When Is Inpatient Methadone Treatment Necessary?

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With the advent of methadone, people struggling with chronic opiate addiction can benefit from its therapeutic effects in their efforts to stop using drugs. As a heavily controlled substance, methadone clinics normally administer the drug on an outpatient basis to people who qualify for treatment. Under these conditions, methadone is used as a long-term maintenance therapy; however, this drug’s effects can also be used within an inpatient methadone treatment setting.

Inpatient methadone treatment combines the intensive level of care characteristic of inpatient programs with methadone’s therapeutic effects. Since clinic settings operate as primary, authorized methadone providers, certain extenuating circumstances must be present in order for a person to receive inpatient methadone treatment care.

Inpatient Treatment Settings

Inpatient program provide round-the-clock care to individuals struggling with the most severe forms of addiction. According Mount Sinai Hospital, once a person completes the detoxification stage, inpatient treatment becomes the next step in the recovery process.

Inpatient Methadone Treatment

Inpatient methadone treatment addresses residual withdrawal symptoms.

With chronic opiate addictions, withdrawal effects persist long after the initial detoxification stage ends. In effect, detoxification treatment takes place during the acute withdrawal stage during which the most uncomfortable symptoms appear. Inpatient treatment picks up where detoxification leaves off in terms of providing relief for residual withdrawal effects, such as:

  • Depression
  • Insomnia
  • Intense drug cravings
  • Anxiety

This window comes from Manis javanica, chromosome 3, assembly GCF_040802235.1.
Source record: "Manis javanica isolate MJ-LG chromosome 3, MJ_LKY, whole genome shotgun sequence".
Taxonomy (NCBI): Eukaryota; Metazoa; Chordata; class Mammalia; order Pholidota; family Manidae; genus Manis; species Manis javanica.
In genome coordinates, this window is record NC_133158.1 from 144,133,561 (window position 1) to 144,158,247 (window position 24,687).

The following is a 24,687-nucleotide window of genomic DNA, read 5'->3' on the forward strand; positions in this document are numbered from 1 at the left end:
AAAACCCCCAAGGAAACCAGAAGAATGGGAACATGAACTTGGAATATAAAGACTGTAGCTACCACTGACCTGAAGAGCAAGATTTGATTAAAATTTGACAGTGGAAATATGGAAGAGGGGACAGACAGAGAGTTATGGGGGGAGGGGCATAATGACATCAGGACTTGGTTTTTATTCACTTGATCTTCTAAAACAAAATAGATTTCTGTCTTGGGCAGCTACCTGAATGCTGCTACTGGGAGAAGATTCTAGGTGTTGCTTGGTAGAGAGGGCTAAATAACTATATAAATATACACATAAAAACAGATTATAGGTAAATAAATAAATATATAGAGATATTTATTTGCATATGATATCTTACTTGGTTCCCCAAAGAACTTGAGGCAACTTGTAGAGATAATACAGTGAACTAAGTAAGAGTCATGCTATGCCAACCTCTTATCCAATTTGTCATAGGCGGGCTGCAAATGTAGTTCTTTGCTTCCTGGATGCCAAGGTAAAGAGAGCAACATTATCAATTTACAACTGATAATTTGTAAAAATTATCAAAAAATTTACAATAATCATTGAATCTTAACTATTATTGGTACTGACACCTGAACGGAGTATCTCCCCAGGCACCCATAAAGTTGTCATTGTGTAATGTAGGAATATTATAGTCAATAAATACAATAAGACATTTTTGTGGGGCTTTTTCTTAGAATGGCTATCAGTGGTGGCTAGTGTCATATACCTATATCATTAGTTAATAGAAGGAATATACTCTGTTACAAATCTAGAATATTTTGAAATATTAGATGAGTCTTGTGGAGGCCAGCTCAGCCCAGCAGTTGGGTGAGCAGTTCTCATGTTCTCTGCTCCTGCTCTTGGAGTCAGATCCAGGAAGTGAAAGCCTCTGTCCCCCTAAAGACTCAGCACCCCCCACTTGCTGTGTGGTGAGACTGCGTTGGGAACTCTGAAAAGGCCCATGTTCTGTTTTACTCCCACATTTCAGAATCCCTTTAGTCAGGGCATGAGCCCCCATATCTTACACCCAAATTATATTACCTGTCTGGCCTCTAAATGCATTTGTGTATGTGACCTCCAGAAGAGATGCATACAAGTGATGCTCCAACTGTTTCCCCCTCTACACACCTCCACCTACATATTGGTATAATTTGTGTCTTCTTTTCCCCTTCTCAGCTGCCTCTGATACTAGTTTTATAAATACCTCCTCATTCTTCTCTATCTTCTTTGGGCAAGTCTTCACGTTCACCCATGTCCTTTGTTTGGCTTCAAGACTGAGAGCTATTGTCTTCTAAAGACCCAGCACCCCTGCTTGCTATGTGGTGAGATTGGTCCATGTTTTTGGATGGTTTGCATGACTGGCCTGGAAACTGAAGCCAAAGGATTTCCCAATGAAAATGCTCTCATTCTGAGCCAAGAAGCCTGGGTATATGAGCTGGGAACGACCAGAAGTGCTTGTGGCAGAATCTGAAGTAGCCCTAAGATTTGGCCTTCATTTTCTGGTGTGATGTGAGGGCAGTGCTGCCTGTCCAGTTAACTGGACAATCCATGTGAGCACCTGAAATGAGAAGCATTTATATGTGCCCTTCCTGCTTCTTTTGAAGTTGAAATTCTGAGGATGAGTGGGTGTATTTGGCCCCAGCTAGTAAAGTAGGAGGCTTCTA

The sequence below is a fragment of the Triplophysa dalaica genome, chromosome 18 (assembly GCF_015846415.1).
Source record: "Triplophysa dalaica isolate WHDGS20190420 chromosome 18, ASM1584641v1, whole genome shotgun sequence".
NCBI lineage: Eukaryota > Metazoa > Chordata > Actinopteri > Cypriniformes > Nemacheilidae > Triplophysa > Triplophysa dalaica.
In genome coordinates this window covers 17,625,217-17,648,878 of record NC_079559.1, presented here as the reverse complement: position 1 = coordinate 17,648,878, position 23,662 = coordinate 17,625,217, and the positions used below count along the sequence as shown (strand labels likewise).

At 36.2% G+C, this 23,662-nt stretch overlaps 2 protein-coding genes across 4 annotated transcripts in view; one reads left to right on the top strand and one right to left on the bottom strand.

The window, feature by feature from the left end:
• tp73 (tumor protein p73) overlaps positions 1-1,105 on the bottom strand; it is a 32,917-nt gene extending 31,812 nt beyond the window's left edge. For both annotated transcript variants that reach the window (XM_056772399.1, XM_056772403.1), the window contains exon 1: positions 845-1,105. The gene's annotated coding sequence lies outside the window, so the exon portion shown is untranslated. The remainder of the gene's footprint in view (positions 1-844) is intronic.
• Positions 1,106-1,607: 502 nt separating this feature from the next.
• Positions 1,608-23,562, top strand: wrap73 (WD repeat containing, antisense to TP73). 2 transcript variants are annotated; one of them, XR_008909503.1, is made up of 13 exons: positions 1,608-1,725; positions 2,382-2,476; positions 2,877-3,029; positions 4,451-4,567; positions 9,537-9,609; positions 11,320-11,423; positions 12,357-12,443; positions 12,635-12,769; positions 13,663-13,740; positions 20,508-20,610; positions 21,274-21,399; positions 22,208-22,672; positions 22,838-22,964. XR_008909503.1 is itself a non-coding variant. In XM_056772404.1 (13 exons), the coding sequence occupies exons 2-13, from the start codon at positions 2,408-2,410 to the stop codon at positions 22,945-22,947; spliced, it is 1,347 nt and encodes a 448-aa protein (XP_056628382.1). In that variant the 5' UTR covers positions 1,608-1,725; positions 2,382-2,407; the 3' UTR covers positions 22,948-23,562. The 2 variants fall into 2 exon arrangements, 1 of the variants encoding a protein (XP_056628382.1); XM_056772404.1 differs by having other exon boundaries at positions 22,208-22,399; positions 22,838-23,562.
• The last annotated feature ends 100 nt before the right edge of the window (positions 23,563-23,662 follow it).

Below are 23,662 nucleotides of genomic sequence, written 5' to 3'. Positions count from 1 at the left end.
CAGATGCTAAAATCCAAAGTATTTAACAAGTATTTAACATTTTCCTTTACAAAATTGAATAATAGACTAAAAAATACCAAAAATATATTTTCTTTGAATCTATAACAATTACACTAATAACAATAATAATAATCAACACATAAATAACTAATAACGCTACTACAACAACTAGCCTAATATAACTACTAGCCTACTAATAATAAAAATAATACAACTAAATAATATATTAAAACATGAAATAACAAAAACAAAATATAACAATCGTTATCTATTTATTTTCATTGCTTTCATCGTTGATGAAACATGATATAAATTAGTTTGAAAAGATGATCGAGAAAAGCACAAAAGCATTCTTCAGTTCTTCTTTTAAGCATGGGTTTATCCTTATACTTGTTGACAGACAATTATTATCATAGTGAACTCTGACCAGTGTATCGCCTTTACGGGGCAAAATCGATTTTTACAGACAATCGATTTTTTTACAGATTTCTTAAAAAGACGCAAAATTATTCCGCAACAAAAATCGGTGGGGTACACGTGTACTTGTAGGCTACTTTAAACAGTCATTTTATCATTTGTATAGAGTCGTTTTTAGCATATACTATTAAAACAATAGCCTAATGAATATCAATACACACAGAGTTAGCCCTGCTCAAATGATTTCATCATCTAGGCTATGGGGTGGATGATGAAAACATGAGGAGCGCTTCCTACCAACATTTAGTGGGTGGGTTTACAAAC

In the absence of intensive treatment care, chronic addicts can easily slip back into drug-using behaviors in an attempt to gain relief from uncomfortable withdrawal symptoms.

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Inpatient Methadone Treatment Scenarios

According to Stony Brook University Medical Center, inpatient methadone treatment services can be provided in two scenarios: for people who are currently in an approved methadone clinic program and for people who are active opiate users.

While methadone clinic programs do provide a range of services in addition to methadone treatment in an outpatient setting, people battling severe addiction problems face an incredibly high risk of relapse due to the brain and body’s heavy dependence on opiates. Under these conditions, the close confines of an inpatient methadone treatment program offers the level of support and monitoring needed for a person to maintain continued abstinence.

In the case of active opiate users, chronic opiate use comes with a high risk of overdose as well as medical and/or psychological complications. Consequently, it’s not uncommon for chronic users to be admitted to the emergency room as result of drug use. Within this scenario, a person can be admitted to inpatient methadone treatment provided he or she desires to stop using drugs.

Choosing an Inpatient Alternative to Methadone Treatment


If you’re currently receiving treatment from an authorized methadone clinic program and still have difficulty abstaining from drug use, inpatient methadone treatment may well provide the level of care most needed to ensure your ongoing abstinence from drug use.

If you’re currently engaging in chronic, frequent opiate use and need help overcoming opiate addiction, a methadone treatment program may be a good first step towards taking back your life from addiction.

If you or someone you know are considering inpatient methadone treatment and need help finding treatment that meets your needs, please don’t hesitate to call our toll-free helpline at 800-442-6158 Who Answers? to speak with one of our addictions specialists.

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